For this review we’ve amassed the data on a number of ‘standard’ lenses made for both APS-C (with a smaller imaging circle) and full frame models that serve double duty on both formats. The lenses that make up this group are arguably the most versatile of their type, and are likely to be your first choice when buying a new camera. They also offer some of the highest imaging performance of any of the groups – the more extreme the focal length, the more difficult it is to correct the anomalies (or aberrations) that are inevitable in lens design.
For the EOS 700D we’ve measured and evaluated 35 different standard and moderate telephoto lenses from 40mm through to 135mm full-frame (24x36mm) format. A 35mm full-frame lens on a Canon APS-C format body, for example, has a similar angle of view to a 56mm.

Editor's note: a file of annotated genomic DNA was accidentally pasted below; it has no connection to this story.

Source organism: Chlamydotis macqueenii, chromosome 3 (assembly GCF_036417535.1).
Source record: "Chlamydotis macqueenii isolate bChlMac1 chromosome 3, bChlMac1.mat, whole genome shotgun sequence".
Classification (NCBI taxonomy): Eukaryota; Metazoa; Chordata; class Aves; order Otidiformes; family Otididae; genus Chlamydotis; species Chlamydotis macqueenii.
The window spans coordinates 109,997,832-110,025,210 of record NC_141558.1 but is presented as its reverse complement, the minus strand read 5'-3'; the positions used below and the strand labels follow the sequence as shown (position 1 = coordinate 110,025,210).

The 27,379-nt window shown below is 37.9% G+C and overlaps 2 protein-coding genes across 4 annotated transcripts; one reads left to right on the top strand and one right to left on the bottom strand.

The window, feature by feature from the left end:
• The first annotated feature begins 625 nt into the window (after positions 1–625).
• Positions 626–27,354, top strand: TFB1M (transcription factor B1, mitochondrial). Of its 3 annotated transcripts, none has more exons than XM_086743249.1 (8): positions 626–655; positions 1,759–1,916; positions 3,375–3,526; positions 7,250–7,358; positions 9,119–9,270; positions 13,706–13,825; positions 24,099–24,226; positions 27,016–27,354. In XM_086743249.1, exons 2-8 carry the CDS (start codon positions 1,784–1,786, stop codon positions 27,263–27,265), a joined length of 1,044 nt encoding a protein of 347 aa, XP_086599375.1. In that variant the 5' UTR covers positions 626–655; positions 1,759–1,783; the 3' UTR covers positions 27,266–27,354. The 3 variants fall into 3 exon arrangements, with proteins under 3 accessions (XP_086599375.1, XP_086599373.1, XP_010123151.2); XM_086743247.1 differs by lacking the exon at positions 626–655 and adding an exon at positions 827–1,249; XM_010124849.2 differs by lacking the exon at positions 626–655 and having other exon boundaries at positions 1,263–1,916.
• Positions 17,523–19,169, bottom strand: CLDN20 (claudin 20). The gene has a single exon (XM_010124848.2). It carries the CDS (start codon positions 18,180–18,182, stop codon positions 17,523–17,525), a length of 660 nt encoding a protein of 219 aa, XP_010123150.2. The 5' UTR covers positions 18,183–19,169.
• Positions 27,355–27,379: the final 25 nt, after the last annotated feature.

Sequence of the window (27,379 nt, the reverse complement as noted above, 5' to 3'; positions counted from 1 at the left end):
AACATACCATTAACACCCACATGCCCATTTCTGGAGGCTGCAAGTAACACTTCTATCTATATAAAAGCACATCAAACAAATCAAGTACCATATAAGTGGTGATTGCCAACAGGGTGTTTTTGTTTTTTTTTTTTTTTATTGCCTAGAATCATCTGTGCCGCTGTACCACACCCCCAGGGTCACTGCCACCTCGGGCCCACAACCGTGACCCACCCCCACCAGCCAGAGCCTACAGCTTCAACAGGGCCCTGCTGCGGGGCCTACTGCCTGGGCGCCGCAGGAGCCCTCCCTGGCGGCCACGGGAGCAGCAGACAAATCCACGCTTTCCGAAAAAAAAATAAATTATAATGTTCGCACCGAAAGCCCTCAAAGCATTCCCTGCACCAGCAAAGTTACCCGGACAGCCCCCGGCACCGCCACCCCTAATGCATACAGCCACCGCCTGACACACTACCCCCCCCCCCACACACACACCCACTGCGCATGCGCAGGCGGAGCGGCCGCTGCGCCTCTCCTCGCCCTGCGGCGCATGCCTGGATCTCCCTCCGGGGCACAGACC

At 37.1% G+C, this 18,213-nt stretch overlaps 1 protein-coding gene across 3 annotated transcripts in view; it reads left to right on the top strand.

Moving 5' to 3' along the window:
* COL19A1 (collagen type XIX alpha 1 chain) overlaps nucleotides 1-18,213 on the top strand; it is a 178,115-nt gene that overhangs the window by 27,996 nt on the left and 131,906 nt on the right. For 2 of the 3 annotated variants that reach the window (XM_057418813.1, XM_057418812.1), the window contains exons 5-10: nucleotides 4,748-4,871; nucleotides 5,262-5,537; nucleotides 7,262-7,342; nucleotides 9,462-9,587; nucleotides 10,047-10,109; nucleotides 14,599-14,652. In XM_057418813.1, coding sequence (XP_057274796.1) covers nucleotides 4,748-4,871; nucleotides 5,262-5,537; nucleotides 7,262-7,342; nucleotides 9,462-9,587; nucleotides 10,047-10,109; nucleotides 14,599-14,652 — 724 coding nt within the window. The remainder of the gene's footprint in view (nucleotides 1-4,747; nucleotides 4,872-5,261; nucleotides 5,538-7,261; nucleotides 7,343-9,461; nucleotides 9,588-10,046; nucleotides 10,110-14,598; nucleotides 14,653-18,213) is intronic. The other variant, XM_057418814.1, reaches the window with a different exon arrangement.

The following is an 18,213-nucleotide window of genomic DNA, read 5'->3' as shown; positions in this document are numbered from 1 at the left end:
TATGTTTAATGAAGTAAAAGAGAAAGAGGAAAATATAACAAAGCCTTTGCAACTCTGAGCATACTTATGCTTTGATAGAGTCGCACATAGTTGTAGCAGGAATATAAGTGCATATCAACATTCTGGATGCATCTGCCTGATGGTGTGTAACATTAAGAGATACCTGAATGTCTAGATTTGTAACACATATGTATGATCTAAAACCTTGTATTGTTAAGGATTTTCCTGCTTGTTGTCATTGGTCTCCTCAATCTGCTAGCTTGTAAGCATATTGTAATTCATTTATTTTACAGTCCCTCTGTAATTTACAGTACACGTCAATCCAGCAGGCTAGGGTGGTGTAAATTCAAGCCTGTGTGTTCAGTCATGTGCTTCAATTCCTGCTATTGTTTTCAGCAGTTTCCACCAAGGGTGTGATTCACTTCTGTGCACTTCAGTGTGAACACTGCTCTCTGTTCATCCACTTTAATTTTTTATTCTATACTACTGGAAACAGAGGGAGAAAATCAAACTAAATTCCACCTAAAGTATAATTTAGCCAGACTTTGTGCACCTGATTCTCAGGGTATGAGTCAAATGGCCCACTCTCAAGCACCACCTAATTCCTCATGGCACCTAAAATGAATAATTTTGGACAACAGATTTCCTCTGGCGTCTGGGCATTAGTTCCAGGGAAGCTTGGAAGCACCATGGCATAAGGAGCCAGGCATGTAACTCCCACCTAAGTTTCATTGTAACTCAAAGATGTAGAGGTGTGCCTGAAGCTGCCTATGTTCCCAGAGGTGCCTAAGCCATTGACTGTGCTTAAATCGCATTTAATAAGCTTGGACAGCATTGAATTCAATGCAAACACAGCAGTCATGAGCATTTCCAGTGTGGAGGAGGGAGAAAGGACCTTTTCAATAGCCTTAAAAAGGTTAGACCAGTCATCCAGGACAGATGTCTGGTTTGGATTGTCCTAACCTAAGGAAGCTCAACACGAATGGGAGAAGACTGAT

We’ve not yet had a copy to review of the new Art series Sigma 18-35mm f/1.8 DC HSM, an intriguing model for its high-speed constant aperture and promise of high IQ. There are bound to be other lenses, new and old, that are in the scope of this overview but please leave comments below, and we’ll try add the popular models to our database.
For clarity, we’ve organized the 35 lenses that we have seen into their respective groups:
|Canon EF-S 18-55mm f/3.5-5.6 IS STM||250||13|
|Canon EF-S 18-135mmm F3.5-5.6 IS STM||549||12|
If bought as a kit, the main two lenses supplied with the EOS 700D are the EF-S 18-55mm f/3.5-5.6 IS STM (28-90mm equivalent) and EF-S 18-135mm f/3.5-5.6 IS STM (equivalent to 28-215mm on a full-frame camera).